[
Abstract
We show in ZFC that the existence of completely separable maximal almost disjoint families of subsets of implies that the modal logic is complete with respect to the ČechStone compactification of the natural numbers, the space . In the same fashion we prove that the modal logic is complete with respect to the space . This improves the results of G. Bezhanishvili and J. Harding in [Bezhanishvili:2009], where the authors prove these theorems under stronger assumptions (). Our proof is also somewhat simpler.
definition
\theoremstyleremark
Topological models of Intuitionistic logic]Completely separably MAD families
and the modal logic of
\revauthorLávička, Tomáš
\revauthorVerner, Jonathan L.
^{†}^{†}thanks: The research of the first author was supported by project no. GA1704630S of the Czech Science Foundation.
The research of the second author was supported by FWFGAČR grant no. 1733849L: Filters, Ultrafilters and Connections with Forcing.
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1 Introduction
Topological semantics appeared as one of the first semantics for both intuitionistic logic and modal logic . First, in 1938, Tarski, in his pioneering work [Tarski:1938], proved that intuitionistic logic is complete with respect to all topological spaces (propositions are interpreted as open sets). He also obtained the remarkable result that any denseititself metrizable space (e.g. the Cantor space or the real line ), is complete for . Later in 1944 he and McKinsey in their famous paper [Tarski:1944] proved an analogous results for the modal logic . Recently in [Bezhanishvili:2009] G. Bezhanishvili and J. Harding described logical counterparts of the important spaces and , which turned out to correspond to modal logics and respectively. However their proof needed the additional assumption that , i.e. the statement that every infinite maximal almost disjoint family of subsets of has cardinality of continuum .
The main part of the proof of the completeness theorem resides in proving that there exists a surjective interior map from (resp. onto any finite tree with an additional top element (resp. any finite tree) where the topology of the target space is the upset topology. Additionally one also needs to guarantee that the fibers of the map are crowded in . In this paper we present a simpler construction of the map (and, consequently, prove the aforementioned completeness results). Moreover our proof relies on weaker assumptions, namely that there exists a completely separable maximal almost disjoint family of subsets of . It is still an open problem whether completely separable maximal almost disjoint families exist in ZFC.
The content of this paper is organized as follows: in the preliminary section we recall basic notions concerning modal logics and their relational and topological completeness. We then describe the so called interior map strategy (see also [Bezhanishvili:2009]) which we use to prove the main completeness theorems. The introductory part is concluded by recalling some basic facts about the topology of and almost disjoint families. In the second section we construct the interior map and then we use this map in the last section to prove the main completeness results.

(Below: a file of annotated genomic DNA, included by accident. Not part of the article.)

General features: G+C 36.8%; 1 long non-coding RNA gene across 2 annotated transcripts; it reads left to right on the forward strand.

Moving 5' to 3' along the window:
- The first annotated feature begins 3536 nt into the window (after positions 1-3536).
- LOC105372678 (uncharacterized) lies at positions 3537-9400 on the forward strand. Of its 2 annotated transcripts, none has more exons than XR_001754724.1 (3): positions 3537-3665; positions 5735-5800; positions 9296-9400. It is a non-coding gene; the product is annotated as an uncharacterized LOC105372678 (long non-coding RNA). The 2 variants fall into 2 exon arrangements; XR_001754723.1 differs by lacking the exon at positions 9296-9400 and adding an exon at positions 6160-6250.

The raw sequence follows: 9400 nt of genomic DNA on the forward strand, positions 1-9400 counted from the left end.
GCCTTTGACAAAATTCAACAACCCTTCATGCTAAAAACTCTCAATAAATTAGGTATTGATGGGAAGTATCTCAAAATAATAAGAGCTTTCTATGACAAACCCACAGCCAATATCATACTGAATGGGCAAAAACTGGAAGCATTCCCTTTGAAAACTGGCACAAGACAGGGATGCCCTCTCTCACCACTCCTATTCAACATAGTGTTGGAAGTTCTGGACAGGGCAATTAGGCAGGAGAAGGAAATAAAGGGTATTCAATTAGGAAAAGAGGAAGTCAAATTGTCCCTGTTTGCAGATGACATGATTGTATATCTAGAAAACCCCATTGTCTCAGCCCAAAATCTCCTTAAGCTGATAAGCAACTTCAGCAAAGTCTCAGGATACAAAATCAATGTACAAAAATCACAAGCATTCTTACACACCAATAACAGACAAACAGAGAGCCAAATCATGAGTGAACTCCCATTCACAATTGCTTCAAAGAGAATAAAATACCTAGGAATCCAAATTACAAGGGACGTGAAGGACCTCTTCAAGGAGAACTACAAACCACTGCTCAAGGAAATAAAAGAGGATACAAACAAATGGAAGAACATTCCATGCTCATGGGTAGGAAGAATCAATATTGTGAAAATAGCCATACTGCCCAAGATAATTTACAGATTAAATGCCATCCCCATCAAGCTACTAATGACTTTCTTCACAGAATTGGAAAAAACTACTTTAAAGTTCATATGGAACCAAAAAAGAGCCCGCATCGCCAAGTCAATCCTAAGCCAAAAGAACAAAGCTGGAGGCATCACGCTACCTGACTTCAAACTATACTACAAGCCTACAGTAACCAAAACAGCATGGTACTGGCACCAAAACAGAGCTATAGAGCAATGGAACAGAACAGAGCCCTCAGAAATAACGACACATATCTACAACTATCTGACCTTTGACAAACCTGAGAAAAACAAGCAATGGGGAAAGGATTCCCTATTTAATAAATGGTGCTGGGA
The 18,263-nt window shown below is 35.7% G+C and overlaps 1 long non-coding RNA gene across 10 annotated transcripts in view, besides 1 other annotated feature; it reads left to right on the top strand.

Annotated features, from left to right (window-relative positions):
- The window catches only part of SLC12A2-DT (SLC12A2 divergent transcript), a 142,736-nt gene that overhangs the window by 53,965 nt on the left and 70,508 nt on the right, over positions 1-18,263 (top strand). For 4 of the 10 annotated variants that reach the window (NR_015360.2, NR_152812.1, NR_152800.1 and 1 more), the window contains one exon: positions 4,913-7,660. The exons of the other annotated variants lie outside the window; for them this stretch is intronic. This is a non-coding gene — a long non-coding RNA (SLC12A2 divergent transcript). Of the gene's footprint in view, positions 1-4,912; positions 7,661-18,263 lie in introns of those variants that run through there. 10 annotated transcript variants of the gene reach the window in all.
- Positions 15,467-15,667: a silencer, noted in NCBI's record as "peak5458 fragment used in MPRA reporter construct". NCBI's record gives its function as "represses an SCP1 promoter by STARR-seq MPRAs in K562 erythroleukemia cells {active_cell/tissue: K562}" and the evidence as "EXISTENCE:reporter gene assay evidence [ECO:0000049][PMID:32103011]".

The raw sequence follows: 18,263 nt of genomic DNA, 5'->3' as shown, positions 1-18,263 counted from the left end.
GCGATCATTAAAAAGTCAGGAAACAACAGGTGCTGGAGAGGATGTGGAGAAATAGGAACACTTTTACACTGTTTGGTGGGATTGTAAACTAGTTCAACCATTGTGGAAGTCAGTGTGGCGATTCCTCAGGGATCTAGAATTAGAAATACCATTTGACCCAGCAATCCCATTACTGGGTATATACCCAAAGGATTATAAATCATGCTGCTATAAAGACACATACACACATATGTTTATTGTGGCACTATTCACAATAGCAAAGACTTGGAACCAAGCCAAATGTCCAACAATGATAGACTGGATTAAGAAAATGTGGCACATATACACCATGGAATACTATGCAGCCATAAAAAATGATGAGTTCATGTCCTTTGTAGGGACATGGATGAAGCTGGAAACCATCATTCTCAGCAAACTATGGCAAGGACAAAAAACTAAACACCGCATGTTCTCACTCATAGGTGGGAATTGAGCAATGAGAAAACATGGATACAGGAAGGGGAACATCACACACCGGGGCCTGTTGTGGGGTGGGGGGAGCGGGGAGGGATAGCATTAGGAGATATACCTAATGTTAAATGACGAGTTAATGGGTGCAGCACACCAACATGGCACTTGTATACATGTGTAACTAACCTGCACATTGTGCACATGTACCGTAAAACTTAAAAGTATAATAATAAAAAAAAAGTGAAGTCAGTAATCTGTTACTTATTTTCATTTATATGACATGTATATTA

2 Preliminaries
Modal logics^{1}^{1}1In general a logic in a language is just a structural consequence relation between sets of formulas of and formulas of . are presented using the standard modal language which consists of connectives of classical logic, a unary connective expressing necessity, and the connective expressing possibility, which is defined as . The collection of all modal formulas is denoted as . Global modal logic can by axiomatized by any axiomatization of classical logic plus the following schemata of axioms for the modal operator:
(K)  

(T)  
(4) 
and the Necessitation rule . We write if there is a proof of from the set of formulas . The modal logic has the same presentation with an additional axiom
We write for the provability relation in .
2.1 Topological semantics
Definition 2.2
Let be a topological space. A topological model on is a tuple , where is a relation between elements of and modal formulas which, for every and formulas , , satisfies:

if and only if and .

if and only if or .

if and only if or .

if and only if .

if and only if .
From the above and the definition of we also have:

if and only .
We say that a (modal) formula is valid in (or that satisfies , written ) if for every , .
Given a class of topological spaces we define the corresponding consequence relation as follows: if and only if for every and every topological model on if satisfies all formulas in then it also satisfies . When we write (instead of ).
Remark
Given a topological model , let . Observe that and . In other words is interpreted as the topological interior operation and as the closure operation.
Definition 2.3
We say that a modal logic is complete with respect to the class of spaces if for every we have .
To describe completeness results for the logics and , we first recall that a quasiorder is called a quasitree if the canonical quotient order of is a tree.
Notation
We denote by (resp. ) the class of all finite trees (resp. finite trees with an additional top element ) regarded as topological spaces with the topology given by upward closed sets in the tree order. The notation (resp. ) stands for the analogous classes corresponding to quasitrees instead of trees.
Then, the modal logic (resp. ) is known to be complete with respect to the class (resp. ). In symbols: for every
(1) 
(2) 
For proofs and more information on topological semantics for modal logics see [Aiello:2003] or [Benthem:2007].